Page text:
The death of Brittany Maynard, the 29-year-old terminally ill woman who took her own life on November 1st utilizing Oregon’s “Death with Dignity” law, is not just a personal tragedy, but also one for the institution of medicine at large. The CBC has long been one of the most vocal opponents of physician-assisted suicide, and we’ll continue in this fight as long as necessary.
That’s why we applaud the example of Maggie Karner who, like Brittany, has also been diagnosed with glioblastoma. Karner is a wife and mother of three who has chosen to live out her life and die naturally, spending whatever time she has left enjoying her family, learning to accept suffering, and embracing the outpouring of the kindness of others that have flocked to her aid during this time.
In a recent interview with CNN (link to video), she offered several gems of wisdom:
My concern is having one person in Oregon in a very tragic situation, laid out before the country and the world actually, as an example of a common situation, that’s not a good way to develop public policy.
She goes on to say:
I would like to have a good public policy discussion with accurate vocabulary. I know Brittany doesn’t like the term, she didn’t like the term, suicide, but that’s quite literally what she did. She took the pills herself and so she took her own life, which is the definition of suicide. And I know that word has a lot of baggage and we don’t like that, but if we’re going to have a public policy discussion about this, we need to use the same lexicon or vocabulary and talk about this in a way that’s unbiased.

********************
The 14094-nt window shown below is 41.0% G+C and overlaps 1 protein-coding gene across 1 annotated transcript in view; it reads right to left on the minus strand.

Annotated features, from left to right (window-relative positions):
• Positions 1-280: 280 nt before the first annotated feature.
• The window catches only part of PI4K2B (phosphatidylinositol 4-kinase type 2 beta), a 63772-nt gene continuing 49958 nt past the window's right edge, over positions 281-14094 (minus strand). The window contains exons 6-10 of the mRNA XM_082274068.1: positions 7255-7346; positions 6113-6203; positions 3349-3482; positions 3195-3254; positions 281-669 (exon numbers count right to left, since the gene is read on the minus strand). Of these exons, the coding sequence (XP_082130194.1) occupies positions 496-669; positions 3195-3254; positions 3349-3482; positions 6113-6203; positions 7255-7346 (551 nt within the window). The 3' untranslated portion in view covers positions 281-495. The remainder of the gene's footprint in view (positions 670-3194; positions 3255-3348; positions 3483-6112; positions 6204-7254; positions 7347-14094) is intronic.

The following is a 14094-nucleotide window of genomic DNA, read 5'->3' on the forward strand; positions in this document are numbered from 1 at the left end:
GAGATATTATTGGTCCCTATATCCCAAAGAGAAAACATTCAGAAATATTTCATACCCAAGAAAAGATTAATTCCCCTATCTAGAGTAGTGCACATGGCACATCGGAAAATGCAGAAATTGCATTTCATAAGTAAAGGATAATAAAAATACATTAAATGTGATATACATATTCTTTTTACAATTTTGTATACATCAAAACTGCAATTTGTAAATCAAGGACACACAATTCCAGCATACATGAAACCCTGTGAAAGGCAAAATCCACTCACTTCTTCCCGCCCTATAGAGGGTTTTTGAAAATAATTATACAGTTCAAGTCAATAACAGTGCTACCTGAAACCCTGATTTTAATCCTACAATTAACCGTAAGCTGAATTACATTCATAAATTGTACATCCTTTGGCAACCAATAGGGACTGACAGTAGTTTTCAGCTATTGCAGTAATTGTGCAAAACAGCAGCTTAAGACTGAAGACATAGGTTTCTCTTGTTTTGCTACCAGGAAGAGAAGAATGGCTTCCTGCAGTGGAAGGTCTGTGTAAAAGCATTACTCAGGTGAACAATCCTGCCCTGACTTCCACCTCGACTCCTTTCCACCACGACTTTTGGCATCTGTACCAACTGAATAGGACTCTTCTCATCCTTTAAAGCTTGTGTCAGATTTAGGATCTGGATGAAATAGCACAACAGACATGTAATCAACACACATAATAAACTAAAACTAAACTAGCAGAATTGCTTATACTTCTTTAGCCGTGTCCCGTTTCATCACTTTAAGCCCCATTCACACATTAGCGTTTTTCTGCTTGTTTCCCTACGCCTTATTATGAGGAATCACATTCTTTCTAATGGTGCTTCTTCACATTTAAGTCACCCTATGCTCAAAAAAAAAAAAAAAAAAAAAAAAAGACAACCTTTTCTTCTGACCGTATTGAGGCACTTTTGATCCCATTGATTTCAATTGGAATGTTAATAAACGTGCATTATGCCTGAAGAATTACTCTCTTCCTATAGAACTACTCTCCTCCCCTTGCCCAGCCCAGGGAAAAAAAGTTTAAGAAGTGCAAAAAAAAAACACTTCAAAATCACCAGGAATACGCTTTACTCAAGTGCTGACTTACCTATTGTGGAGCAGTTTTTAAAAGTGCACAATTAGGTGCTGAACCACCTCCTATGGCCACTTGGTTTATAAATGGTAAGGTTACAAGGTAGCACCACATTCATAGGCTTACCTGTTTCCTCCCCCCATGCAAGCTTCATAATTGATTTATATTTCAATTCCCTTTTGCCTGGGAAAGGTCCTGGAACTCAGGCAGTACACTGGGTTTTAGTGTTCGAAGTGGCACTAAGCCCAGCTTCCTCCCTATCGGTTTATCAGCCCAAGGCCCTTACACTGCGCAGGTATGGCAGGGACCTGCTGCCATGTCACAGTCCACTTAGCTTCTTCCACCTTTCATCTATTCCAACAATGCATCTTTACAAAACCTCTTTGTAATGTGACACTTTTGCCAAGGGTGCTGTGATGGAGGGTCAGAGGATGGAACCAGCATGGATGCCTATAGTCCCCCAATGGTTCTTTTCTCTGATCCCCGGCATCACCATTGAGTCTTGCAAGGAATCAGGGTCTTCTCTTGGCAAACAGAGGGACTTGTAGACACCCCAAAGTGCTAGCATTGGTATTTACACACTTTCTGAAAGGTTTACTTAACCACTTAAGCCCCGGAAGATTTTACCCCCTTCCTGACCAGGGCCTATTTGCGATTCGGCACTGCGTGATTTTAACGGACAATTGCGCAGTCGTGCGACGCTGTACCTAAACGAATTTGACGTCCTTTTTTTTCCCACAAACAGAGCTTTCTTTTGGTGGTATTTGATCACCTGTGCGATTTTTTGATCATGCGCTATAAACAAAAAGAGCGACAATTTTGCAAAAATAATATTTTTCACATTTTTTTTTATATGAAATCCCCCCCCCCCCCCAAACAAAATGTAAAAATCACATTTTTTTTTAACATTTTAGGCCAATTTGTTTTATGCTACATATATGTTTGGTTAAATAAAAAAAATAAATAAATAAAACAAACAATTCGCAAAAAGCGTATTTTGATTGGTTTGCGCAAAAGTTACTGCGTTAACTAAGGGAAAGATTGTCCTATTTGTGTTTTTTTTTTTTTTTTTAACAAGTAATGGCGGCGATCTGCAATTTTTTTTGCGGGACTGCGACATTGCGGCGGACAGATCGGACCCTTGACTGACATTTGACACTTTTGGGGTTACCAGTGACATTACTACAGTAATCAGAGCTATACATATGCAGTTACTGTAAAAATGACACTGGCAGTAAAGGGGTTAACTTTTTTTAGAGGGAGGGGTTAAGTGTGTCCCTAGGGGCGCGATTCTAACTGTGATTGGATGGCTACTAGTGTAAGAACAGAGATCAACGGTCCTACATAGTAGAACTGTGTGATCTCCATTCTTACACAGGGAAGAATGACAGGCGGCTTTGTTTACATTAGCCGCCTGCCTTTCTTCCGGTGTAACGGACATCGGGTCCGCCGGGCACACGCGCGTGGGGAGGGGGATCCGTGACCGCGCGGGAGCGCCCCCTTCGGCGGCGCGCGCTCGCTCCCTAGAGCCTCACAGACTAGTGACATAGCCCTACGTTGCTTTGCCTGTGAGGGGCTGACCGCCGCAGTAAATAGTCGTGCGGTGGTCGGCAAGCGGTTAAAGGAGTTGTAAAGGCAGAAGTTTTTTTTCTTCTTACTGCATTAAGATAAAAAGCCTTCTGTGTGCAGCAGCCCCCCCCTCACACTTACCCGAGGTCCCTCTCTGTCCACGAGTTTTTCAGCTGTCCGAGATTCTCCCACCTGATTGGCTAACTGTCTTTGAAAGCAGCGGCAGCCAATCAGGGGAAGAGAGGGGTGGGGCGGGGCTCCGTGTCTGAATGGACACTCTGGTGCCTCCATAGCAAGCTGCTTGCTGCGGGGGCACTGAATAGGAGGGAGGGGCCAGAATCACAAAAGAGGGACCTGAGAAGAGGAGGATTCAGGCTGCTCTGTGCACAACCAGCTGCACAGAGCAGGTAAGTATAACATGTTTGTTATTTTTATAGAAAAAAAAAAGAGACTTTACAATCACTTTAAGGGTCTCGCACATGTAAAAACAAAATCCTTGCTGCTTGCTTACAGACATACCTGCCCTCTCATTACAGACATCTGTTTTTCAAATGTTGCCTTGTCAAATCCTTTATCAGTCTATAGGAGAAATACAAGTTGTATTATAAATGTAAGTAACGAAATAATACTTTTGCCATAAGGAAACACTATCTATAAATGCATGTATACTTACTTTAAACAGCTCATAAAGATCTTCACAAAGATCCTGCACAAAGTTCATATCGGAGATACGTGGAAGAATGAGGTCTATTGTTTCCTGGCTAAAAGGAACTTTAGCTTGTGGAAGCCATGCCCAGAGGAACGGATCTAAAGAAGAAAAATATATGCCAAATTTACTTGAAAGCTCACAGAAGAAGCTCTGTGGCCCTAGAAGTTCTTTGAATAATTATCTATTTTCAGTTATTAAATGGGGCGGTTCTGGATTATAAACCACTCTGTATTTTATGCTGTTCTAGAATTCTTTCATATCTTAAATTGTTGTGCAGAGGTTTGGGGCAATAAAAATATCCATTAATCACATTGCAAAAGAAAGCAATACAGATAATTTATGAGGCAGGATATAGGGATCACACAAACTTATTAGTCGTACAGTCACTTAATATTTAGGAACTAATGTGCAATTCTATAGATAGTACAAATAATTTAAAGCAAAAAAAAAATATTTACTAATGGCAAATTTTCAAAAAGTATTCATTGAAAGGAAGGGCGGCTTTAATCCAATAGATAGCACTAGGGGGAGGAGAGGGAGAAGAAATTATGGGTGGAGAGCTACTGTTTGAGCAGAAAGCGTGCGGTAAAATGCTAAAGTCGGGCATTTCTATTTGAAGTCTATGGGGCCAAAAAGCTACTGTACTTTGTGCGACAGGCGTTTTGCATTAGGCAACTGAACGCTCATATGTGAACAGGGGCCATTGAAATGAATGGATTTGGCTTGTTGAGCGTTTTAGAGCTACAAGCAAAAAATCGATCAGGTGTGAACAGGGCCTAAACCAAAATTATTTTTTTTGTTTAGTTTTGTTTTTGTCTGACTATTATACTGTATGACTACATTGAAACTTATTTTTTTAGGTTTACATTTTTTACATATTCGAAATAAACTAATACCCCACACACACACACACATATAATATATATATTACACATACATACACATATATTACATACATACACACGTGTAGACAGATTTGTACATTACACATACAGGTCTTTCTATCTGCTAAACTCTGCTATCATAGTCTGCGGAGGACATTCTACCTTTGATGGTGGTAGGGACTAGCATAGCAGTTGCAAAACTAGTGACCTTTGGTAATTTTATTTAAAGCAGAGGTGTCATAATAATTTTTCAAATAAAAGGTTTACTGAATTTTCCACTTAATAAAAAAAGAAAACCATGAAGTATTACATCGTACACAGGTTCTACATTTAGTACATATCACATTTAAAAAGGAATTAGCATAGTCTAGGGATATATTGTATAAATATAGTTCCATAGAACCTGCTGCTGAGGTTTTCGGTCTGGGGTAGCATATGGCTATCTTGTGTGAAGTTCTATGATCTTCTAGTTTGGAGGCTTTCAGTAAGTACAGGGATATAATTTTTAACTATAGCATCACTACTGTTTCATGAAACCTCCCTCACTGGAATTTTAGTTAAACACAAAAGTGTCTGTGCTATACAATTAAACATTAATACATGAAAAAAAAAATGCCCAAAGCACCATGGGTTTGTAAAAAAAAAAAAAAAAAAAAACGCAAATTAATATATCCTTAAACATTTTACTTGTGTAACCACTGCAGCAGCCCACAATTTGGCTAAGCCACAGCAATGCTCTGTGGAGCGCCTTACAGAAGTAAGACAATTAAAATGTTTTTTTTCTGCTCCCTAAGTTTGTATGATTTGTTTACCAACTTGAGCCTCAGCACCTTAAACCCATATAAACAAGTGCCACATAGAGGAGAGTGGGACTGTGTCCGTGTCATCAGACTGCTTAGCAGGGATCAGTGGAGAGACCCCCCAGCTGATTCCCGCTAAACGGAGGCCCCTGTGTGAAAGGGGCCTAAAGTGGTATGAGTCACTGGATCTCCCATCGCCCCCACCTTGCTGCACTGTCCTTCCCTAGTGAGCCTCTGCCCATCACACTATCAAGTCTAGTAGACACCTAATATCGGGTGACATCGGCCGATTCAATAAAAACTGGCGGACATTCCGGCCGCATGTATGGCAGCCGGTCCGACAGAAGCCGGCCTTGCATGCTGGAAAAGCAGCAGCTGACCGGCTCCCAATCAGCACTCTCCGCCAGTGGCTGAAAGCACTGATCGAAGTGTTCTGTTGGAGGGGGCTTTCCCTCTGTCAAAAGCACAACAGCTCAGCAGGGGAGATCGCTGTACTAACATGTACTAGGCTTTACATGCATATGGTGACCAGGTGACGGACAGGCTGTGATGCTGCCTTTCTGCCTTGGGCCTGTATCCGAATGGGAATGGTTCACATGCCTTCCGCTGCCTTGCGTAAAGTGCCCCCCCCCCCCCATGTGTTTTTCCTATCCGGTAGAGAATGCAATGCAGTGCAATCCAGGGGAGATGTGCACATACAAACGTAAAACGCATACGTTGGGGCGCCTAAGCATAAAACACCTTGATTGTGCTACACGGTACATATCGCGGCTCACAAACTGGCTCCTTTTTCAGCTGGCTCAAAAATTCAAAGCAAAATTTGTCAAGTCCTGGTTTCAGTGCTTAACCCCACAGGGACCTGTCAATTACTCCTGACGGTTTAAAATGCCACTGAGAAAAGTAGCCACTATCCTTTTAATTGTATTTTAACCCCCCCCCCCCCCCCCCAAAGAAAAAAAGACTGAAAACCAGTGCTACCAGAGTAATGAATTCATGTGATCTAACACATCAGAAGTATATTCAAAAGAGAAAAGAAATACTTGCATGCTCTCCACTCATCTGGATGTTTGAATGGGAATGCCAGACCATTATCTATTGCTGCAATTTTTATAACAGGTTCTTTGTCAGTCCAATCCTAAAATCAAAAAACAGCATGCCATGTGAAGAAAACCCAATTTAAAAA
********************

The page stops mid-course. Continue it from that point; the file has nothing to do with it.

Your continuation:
At the CBC, we applaud Karner’s strong example for resisting the attempts to cover up the grave realities of physician assisted suicide which many of its advocates aim to downplay—but also offering the world not just a better example of how to die, but how to live. Brava!